orthopedic doctor

Memphis Orthopaedic Group’s Bartlett Office Open for Business – 3.12.18

MOG Bartlett Officer 3.12.18

Memphis Orthopaedic Group is pleased to announce a new office opening in Bartlett March 12, 2018.  The new office is located at 3045 Kate Bond Road, Bartlett, TN 38133.  Not only will patients be able to see one of MOG’s ten doctors, patients will also be able to have an MRI and physical therapy at the new Bartlett location.

All ten board certified physicians at Memphis Orthopaedic Group practice at their 3 locations, allowing patients to see their preferred physician, regardless of which office they visit.  Patients can now choose from the practice’s East, Germantown and Bartlett locations.

Patients can call the appointment line at (901) 381-4MOG or visit memphisorthogroup.com and specify their preferred location.

MOG’s North Office Relocates

 

MOG North

 

After over 40 years of treating patients here, Memphis Orthopaedic Group officially packs up and says goodbye to their office located at 3980 New Covington Pike, Memphis, TN 38128.  MOG’s North office is relocating to the Bartlett area and will see it’s first patients Monday morning.  The new office is located at 3045 Kate Bond Road, Bartlett, TN 38133.

Patients can call the appointment line at (901) 381-4MOG or visit memphisorthogroup.com and specify their preferred location.

Jean Simard, M.D. Joins Memphis Orthopaedic Group

Memphis Orthopaedic Group (MOG) is pleased to announce a new orthopedic surgeon, Jean Simard, M.D., joined the long-standing medical practice January 2, 2018.

Dr. Jean Simard graduated from Laval University School of Medicine in Quebec, Canada. He completed his orthopedic residency at Laval University. After his residency, he went to Mayo Clinic in Rochester, Minnesota as a visiting physician. He did rotations in hip, knee, and shoulder reconstruction and then he did a trauma fellowship at the Campbell Clinic at the University of Tennessee.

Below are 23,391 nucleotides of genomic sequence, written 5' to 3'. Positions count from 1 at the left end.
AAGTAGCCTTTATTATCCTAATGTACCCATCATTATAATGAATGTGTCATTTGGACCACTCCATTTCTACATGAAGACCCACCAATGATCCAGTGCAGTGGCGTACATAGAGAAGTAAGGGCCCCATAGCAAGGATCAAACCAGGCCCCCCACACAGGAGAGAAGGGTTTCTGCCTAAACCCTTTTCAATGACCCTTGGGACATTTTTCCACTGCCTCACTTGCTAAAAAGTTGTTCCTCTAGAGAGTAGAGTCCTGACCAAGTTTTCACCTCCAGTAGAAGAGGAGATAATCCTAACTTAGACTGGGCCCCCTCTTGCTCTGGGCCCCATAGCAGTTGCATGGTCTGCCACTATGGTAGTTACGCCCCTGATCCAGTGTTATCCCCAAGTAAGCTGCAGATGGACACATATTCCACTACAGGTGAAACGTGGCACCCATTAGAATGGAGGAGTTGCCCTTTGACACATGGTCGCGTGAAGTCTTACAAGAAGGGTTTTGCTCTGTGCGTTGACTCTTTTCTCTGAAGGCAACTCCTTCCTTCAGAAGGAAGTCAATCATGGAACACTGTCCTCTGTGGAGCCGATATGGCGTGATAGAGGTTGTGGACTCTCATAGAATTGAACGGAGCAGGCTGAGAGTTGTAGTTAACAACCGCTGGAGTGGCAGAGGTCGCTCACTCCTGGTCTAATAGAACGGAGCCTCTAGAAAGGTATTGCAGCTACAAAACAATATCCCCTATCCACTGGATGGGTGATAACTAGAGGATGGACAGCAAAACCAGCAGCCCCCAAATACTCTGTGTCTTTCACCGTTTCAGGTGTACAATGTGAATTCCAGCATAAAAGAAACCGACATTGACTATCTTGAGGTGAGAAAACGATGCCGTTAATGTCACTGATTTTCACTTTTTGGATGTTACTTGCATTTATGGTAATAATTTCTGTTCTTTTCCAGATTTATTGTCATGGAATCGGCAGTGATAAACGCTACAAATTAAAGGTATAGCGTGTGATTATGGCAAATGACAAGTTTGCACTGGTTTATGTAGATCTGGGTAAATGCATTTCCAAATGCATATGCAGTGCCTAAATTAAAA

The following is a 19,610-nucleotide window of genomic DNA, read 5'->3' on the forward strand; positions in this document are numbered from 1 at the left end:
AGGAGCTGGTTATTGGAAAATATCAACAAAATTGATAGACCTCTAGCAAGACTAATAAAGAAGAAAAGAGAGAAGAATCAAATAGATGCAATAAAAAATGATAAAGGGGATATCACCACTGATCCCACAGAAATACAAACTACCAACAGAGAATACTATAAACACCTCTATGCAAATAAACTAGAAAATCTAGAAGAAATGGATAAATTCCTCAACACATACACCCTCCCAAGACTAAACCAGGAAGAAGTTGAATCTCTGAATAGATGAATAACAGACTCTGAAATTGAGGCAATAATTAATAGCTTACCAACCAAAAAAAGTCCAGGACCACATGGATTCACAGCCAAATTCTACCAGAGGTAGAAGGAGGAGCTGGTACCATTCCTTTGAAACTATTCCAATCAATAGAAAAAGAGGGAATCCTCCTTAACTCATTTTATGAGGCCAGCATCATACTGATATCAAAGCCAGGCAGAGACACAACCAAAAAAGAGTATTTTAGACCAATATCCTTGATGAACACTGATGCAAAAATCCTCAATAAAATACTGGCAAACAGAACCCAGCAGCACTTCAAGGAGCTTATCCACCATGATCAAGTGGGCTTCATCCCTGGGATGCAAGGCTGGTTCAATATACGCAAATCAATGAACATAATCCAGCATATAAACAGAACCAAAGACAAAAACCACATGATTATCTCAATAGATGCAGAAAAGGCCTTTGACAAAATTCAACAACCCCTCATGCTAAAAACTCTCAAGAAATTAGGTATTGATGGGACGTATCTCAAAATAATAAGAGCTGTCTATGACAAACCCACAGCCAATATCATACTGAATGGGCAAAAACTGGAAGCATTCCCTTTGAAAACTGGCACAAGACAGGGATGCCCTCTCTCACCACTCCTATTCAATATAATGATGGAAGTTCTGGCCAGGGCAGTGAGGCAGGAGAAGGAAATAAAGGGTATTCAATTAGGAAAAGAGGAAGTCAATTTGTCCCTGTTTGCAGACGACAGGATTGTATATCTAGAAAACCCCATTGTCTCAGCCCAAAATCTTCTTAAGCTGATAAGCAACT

After completing his fellowship, Dr. Simard was on staff at one of the Laval University teaching hospitals in Quebec City. Besides his busy orthopedic practice, he worked as a clinical instructor in the Department of Orthopedic Surgery. He was involved in teaching orthopedic residents as well as participating in many research projects. He has also given numerous presentations at different orthopedic conferences.

Dr. Simard practiced in Indiana for a few years prior to relocating to Memphis in 2002. He is board certified by the Royal College of Physicians and Surgeons of Canada and is also Board Certified by the American Academy of Orthopedic Surgeons, of which he is a member. He practices general orthopedics with a special interest in hip and knee replacement, as well as shoulder and arthroscopic surgery. Dr. Simard stays current with the latest new technologies including MAKOplasty partial knee resurfacing. Dr. Simard enjoys doing outdoor activities with his wife Lyne and his two children.

“We are excited to bring such an experienced, talented surgeon to our team here at MOG, said Christopher Ferguson, M.D.

“We have been delivering quality outcomes to our patients for more than 75 years, and we are sure Dr. Simard will help expand our long-standing reputation, which is extremely important to all of us here in the MOG family.”

Memphis Orthopaedic Group has been providing cutting-edge orthopedic care to Memphis and surrounding areas since 1942.  MOG specializes in comprehensive orthopedic care.  The physicians at MOG diagnose and treat diseases and injuries of the bone, muscles, tendons, nerves, and ligaments in adults and children.

Appointments are now being made with Dr. Jean Simard. Call the office at 901-381-4664No referral necessary unless required by insurance.

Glenohumeral “Shoulder” Arthritis